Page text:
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Friday, December 23, 2005

Jane Eyre 1973 Released May 8th, 2006?

First Tenant of Wildfell Hall, and now this! More news on the up coming release of the BBC's 1973 mini-series of Jane Eyre starring Sorcha Cusack and Michael Jayston. As previously reported on Brontëana, the 5 part mini-series is reportedly to be released by Acorn Media sometime in 2006. Now we have a date! It looks like 2006 will be a very good year for Brontëana- May for Jane Eyre, March for Tenant! Maybe the silent version of Wuthering Heights that the Brontë Parsonage is looking for will turn up as well, and perhaps Brontë will begin filming!

ETA: Just in, some new hints regarding this 'new' film of Jane Eyre mentioned in passing by Newsweek in an article about period films. I had written to the editor to confirm his information regarding this production but have recieved no reply. Brontëblog has been able to turn up the CV of the director of what appears to be a new BBC production slated for production in 2006. The writer is Sandy Welch, the producer is Diederick Santer.


frankengirl said...

Well, thank goodness! Or else, I was going to have to ask you for a word-by-word transcript for this much-praised 1973 version -:). The 1983 BBC version (Dalton/Clarke) has been my favorite for sticking more to the text than others I've seen. Perhaps this one will win my heart.

As for Tenant on DVD, Woo-Hoo! A few years back, I watched the video, and if I remember correctly, it's fairly well-done (though I'm not a big fan of Rupert Graves, as much as I would *like* to be), but I'll have to revisit it on DVD. Will they offer us a little crumb of special features? Alas, that's probably too much to ask -:)

Brontëana said...

Funny that you should say so. Thisbeciel and I are currently working on a transcript (I have the first half hour or so which only survives outside of the BBC archives from a Canadian recording), and am helping with decoding some rapid-fire French)! It will be very exciting just to finally see the entire production- even the Canadian one suffered from heavy edits.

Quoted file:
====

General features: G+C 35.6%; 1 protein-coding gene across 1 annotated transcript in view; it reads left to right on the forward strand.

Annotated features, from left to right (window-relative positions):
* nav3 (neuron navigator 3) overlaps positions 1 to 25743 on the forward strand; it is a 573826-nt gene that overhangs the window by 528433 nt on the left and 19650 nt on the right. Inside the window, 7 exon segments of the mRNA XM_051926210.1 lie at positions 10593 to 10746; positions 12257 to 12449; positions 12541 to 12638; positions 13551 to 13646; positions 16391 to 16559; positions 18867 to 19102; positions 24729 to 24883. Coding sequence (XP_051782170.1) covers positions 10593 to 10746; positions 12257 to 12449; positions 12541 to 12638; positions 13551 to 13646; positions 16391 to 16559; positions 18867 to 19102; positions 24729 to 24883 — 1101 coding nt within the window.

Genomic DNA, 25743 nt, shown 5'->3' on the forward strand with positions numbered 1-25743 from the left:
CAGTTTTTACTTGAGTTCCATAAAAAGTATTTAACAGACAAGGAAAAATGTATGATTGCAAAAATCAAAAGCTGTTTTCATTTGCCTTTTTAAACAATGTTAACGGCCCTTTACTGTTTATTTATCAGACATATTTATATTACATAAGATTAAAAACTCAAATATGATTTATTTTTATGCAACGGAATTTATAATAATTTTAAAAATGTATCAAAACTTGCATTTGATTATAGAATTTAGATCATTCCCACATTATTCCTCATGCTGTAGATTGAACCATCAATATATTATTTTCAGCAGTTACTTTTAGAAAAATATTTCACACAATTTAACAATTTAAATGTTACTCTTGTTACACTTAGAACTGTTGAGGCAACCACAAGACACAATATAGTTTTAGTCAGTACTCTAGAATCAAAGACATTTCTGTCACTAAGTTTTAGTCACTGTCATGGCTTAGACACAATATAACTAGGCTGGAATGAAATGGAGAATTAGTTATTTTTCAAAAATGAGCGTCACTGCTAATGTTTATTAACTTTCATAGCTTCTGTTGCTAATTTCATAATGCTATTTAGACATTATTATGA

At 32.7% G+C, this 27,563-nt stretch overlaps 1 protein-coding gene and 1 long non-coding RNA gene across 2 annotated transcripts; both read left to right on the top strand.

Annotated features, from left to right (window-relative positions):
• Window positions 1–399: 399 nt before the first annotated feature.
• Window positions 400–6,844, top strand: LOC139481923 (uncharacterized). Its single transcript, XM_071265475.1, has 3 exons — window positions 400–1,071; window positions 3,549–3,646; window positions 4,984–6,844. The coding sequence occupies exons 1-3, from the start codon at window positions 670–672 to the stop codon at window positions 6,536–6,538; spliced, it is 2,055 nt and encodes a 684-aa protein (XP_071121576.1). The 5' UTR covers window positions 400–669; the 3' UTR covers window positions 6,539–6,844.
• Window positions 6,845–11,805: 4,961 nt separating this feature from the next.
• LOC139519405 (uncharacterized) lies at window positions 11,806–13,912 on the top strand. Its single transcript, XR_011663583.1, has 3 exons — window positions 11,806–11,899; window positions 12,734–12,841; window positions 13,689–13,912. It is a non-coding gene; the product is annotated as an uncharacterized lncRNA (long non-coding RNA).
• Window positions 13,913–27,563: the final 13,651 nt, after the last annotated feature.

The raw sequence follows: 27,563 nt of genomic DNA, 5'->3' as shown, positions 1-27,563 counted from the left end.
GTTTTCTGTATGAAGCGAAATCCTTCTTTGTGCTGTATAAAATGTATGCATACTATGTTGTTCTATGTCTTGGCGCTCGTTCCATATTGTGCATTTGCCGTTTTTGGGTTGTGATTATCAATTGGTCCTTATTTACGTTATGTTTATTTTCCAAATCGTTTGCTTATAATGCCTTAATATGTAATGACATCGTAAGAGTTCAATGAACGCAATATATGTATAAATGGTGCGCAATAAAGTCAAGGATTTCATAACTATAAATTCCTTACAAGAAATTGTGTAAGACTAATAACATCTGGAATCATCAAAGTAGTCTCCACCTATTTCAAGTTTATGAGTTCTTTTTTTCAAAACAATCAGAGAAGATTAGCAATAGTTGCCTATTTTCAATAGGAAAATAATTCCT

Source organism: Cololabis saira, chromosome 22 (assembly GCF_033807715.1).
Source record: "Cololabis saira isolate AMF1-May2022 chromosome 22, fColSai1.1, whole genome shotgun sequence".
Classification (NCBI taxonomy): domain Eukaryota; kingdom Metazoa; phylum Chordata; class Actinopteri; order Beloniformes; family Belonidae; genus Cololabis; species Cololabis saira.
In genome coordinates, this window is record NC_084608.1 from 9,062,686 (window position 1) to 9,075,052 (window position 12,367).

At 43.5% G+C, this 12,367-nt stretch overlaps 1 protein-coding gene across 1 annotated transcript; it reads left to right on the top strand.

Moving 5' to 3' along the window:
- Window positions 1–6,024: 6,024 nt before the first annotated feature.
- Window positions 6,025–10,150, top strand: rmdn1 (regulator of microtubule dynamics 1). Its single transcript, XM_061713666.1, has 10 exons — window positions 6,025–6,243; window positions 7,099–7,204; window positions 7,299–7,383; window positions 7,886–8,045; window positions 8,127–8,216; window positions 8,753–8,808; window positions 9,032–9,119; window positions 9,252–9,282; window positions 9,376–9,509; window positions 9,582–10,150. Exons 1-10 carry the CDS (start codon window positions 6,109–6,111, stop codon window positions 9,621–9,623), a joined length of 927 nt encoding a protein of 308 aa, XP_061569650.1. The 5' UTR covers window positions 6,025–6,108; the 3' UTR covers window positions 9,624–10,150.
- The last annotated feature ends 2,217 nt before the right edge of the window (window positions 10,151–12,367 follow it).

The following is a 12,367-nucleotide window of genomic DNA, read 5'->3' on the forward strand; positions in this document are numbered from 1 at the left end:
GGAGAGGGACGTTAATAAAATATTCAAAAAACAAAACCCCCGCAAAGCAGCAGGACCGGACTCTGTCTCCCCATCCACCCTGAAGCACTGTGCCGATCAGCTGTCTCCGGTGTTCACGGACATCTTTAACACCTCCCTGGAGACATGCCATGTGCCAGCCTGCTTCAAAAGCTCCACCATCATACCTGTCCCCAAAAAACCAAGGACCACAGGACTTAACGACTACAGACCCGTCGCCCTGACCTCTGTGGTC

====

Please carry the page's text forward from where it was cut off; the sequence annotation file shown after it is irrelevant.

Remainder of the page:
It is far more like the novel than the 1983 version- or any version. Of course, there are many missed opportunities but I've just never seen such a well put together cast. My definative film Jane, Rochester, Blanche, Adele, Helen Burns, Mrs. Reed, St. John and sisters, and Mrs Fairfax are all from this version! In fact, the only disappointment for me is the performance of the actress playing young Jane. It is a very weak start to the series- she certainly never looks 'a picture of passion.' Rather heavy on the sad little child aspect but the script is good. They kept in such lines as Jane asking how God was going to 'perform the operation' of changing her heart. ;) Bewicks actually makes an appearance and is quoted, Julia Severn actually turns up at Lowood and Helen Burns... *gasp* has a border county accent! It is also nice to see a film Rochester actually sing rather than have a very obvious dub. ;)

Actually, there is one quibble I have with the script. You know that in any film of Jane Eyre they must figure out what to 'do' with Adele. How they portray her relationship with Mr Rochester is pivotal to how the audience identifies with him, I think. In the Clark version, Adele IS his daughter and he didn't very bad to her, generally. In the Morton one Mr Rochester ADORES Adele (playing with her on his knee while brushing Jane off etc). In the Clive version (I HAVE seen them all, you know ;) Adele is an adorable precocious imp- and Mr Rochester's neice whom he is very fond of and kind to. In any case, most of them can't seem to hit the right balance since it's a tricky relationship in the book itself. In the 1973 version I was glad to see that there is tension between them but they cut out the other side of it- he's rather covertly fond of her! (He says, for example, that he hates to be alone with children so then why is he out raking swaths and watching Adele play in the orchards when Jane returns from Gateshead? Adele seems confident enough to tease him in the carriage scene, she calls him her friend etc...). What's worse, they actually make the tension more brutal. Mr Rochester roughly spurns her attentions and she often pleads that she is trying hard to please him.

No, sadly, it looks like there are no extras.